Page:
One important discussion of Eco-theology is the idea of the creation of the Universe. As discussed in Journey of the Universe there are many people who, although accepting of scientific explanations of the story of the beginning of the Universe, also find it is important to instill uniqueness in the story.
Journey of the Universe narrates the 14 billion year story of the universe’s development, from the big bang at the universe’s inception to the emergence of simple molecules and atoms to the evolution of galaxies, stars, solar systems, and planetary life of greater complexity and consciousness. The wonder that surrounds the creation story combats the realization of the lonely place that humans on Earth have. If the Earth is envisioned in this way then it is also easier for people to understand the importance of preserving this “creative force” of life and other forces of the Universe. This view is the view of the spirituality of the Universe that still allows for scientific processes but maintains that the mechanical processes were directed by something at one point.
One proponent of this view is Thomas Berry who believes that there is a creative force behind the universe. According to Berry there must have been some kind of unique feature of the Universe that allowed it to have been organized. He does not see the universe as reductionistic scientism, a method of thinking in which everything can be reduced to mechanical processes. Berry further elaborates that Earth itself is interested in having organisms living on it and the living beings themselves are linked together by food sources and mating processes.
There is a romantic vision of the world represented and its creation in “The Great Flaring Forth” (otherwise known as the Big Bang) in The Journey of the Universe and that is important to note. This vision of Earth as a spiritual wonderment is not pragmatic either, in fact it is a more pragmatic way of thinking for the majority of humanity. What ordinarily is a topic of somewhat elitist, scientific reasoning, environmentalism becomes a morally higher pursuit. Berry creates an extensionist view of Earth as a sacred community which is more biocentric than typical religious thought. Unfortunately it is not a method of reasoning accepted by the scientific community.
In “The Dream of the Earth,” by Thomas Berry, he maintains that the reason why environmentalism as a movement has had trouble being communicated to the general populace is that is does not have a good story. Berry does recognize that the traditional creation story sustained us for some time but with the advent of more scientific advancements it is important for a new story to be created. For Berry, a new creation story must provide a context in which life could function in a meaningful manner. He also dismisses various New Age orientations which have been ineffective in dealing with our present life situation. Berry maintains that the lack of this cohesive story has also pushed people into returning to religious fundamentalism which is counterproductive to the purpose of the environmentalism movement.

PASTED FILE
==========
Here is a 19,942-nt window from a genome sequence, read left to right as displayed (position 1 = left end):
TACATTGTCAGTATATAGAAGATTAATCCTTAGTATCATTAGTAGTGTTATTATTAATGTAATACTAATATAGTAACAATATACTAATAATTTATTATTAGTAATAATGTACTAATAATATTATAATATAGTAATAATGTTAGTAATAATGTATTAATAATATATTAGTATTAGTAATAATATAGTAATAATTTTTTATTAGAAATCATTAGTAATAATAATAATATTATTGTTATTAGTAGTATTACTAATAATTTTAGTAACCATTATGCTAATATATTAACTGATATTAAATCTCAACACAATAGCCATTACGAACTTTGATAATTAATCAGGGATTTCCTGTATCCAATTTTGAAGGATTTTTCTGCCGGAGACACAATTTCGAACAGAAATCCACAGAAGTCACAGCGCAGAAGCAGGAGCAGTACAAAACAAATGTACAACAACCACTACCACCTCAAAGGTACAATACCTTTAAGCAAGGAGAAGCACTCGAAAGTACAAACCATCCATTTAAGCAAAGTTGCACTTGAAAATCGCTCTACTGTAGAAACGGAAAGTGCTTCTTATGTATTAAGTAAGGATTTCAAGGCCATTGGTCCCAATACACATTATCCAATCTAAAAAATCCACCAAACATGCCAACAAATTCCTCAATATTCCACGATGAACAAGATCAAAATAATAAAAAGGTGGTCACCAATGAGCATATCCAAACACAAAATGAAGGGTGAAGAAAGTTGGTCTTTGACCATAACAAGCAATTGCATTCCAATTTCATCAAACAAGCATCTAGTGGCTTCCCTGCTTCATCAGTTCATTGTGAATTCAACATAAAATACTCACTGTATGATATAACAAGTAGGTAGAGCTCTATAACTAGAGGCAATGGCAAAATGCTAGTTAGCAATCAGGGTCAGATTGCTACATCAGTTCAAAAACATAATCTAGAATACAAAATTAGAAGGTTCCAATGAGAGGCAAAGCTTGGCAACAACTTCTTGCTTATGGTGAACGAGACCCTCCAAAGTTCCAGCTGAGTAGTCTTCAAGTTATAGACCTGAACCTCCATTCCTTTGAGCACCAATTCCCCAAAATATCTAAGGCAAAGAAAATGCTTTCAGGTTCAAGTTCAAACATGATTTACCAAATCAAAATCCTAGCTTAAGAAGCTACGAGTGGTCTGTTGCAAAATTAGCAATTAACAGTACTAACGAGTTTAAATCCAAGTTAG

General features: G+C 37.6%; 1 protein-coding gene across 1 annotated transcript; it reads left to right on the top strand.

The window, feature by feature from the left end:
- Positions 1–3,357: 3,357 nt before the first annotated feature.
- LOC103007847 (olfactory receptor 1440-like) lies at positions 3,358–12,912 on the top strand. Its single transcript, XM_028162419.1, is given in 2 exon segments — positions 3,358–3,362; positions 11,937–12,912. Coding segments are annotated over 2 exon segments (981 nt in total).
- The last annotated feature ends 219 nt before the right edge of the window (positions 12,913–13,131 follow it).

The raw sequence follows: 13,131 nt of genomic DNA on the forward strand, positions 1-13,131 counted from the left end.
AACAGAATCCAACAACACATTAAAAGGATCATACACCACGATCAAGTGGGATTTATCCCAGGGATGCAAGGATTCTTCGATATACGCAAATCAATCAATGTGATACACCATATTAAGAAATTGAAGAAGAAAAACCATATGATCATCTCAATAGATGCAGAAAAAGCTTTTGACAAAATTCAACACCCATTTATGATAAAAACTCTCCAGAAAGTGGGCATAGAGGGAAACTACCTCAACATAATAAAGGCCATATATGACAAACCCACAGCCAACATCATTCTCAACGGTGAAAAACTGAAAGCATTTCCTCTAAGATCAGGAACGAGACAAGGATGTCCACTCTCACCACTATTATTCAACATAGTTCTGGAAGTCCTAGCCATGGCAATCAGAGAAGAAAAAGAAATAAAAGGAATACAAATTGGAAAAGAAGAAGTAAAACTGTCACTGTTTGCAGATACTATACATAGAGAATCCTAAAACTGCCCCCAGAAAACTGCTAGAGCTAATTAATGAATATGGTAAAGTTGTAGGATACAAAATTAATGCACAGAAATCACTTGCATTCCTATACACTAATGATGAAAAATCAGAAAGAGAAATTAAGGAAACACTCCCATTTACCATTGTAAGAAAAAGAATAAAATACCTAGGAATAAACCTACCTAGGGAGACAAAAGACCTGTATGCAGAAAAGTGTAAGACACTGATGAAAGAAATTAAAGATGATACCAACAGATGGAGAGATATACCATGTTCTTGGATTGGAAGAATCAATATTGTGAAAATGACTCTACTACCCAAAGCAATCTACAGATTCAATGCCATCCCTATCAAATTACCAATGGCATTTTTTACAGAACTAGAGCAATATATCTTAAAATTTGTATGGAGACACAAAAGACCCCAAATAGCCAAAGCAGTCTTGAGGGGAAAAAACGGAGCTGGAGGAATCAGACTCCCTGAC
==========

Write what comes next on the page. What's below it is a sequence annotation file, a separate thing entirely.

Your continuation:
Although I am not religious, I see the benefits in the use of a unique creation story in order to instill an environmental ethic in people. I think that it will help people understand the importance of caring for the Earth and its inhabitants and will also move people away from an anthropocentric, consumer-based ethic. Like Berry argues, people need some guidance despite grounded, scientific theories developed that explain the various processes that guide our world and the harm that we are doing to them.
As we will see later, this particular examination of the universe can be seen as environmental pragmatism but also as Deep Ecology, although the two range widely in their philosophy. For us to fully appreciate and create a better world it is important to have this dynamic, new story of creation. No longer should fundamentalism reign in the religions of our time but instead a new discussion of the creation of the Universe should be formed that holds sway among scientists and theologians alike. I do not personally appeal to Berry’s creation story because I understand and appreciate the scientific principles that dictate our world and I think that the randomness of the universe is enough of an explanation for the beauty and wonder of the universe to be appreciated.